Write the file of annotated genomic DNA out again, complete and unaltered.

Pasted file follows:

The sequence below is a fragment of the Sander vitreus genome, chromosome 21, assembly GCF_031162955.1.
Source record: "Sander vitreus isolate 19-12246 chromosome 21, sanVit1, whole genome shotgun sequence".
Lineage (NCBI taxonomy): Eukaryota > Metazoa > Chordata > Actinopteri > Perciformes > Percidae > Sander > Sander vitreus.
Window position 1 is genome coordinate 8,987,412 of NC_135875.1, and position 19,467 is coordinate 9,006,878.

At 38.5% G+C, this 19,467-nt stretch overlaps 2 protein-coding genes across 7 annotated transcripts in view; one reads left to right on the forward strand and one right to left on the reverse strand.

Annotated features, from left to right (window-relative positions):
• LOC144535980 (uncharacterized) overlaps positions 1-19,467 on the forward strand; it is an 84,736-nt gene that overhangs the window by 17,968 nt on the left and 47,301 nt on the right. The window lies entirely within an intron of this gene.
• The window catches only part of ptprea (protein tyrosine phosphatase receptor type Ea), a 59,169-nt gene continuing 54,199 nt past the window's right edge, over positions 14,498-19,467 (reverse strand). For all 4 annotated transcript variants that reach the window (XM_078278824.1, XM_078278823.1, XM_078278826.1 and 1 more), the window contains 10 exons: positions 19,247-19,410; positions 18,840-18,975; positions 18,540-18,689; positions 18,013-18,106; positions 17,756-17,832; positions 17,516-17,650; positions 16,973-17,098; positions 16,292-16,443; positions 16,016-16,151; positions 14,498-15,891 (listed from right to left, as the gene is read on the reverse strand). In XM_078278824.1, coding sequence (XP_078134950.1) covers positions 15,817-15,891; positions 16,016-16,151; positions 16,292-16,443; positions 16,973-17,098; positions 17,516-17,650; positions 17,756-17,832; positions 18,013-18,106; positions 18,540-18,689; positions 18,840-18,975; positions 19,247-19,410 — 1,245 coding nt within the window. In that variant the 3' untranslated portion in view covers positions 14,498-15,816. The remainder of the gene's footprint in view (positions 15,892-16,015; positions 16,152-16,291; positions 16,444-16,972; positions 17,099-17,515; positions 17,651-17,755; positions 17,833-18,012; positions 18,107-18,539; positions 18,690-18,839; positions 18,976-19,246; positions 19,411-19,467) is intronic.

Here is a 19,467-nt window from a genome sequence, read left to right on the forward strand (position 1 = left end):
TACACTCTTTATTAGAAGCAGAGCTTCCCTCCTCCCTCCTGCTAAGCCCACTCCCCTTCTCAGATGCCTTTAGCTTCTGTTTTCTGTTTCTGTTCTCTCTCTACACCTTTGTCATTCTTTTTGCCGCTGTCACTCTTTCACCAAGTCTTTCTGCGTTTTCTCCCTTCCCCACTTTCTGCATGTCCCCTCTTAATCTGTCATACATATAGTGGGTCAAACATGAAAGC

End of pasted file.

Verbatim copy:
The sequence below is a fragment of the Sander vitreus genome, chromosome 21, assembly GCF_031162955.1.
Source record: "Sander vitreus isolate 19-12246 chromosome 21, sanVit1, whole genome shotgun sequence".
Lineage (NCBI taxonomy): Eukaryota > Metazoa > Chordata > Actinopteri > Perciformes > Percidae > Sander > Sander vitreus.
Window position 1 is genome coordinate 8,987,412 of NC_135875.1, and position 19,467 is coordinate 9,006,878.

At 38.5% G+C, this 19,467-nt stretch overlaps 2 protein-coding genes across 7 annotated transcripts in view; one reads left to right on the forward strand and one right to left on the reverse strand.

Annotated features, from left to right (window-relative positions):
• LOC144535980 (uncharacterized) overlaps positions 1-19,467 on the forward strand; it is an 84,736-nt gene that overhangs the window by 17,968 nt on the left and 47,301 nt on the right. The window lies entirely within an intron of this gene.
• The window catches only part of ptprea (protein tyrosine phosphatase receptor type Ea), a 59,169-nt gene continuing 54,199 nt past the window's right edge, over positions 14,498-19,467 (reverse strand). For all 4 annotated transcript variants that reach the window (XM_078278824.1, XM_078278823.1, XM_078278826.1 and 1 more), the window contains 10 exons: positions 19,247-19,410; positions 18,840-18,975; positions 18,540-18,689; positions 18,013-18,106; positions 17,756-17,832; positions 17,516-17,650; positions 16,973-17,098; positions 16,292-16,443; positions 16,016-16,151; positions 14,498-15,891 (listed from right to left, as the gene is read on the reverse strand). In XM_078278824.1, coding sequence (XP_078134950.1) covers positions 15,817-15,891; positions 16,016-16,151; positions 16,292-16,443; positions 16,973-17,098; positions 17,516-17,650; positions 17,756-17,832; positions 18,013-18,106; positions 18,540-18,689; positions 18,840-18,975; positions 19,247-19,410 — 1,245 coding nt within the window. In that variant the 3' untranslated portion in view covers positions 14,498-15,816. The remainder of the gene's footprint in view (positions 15,892-16,015; positions 16,152-16,291; positions 16,444-16,972; positions 17,099-17,515; positions 17,651-17,755; positions 17,833-18,012; positions 18,107-18,539; positions 18,690-18,839; positions 18,976-19,246; positions 19,411-19,467) is intronic.

Here is a 19,467-nt window from a genome sequence, read left to right on the forward strand (position 1 = left end):
TACACTCTTTATTAGAAGCAGAGCTTCCCTCCTCCCTCCTGCTAAGCCCACTCCCCTTCTCAGATGCCTTTAGCTTCTGTTTTCTGTTTCTGTTCTCTCTCTACACCTTTGTCATTCTTTTTGCCGCTGTCACTCTTTCACCAAGTCTTTCTGCGTTTTCTCCCTTCCCCACTTTCTGCATGTCCCCTCTTAATCTGTCATACATATAGTGGGTCAAACATGAAAGC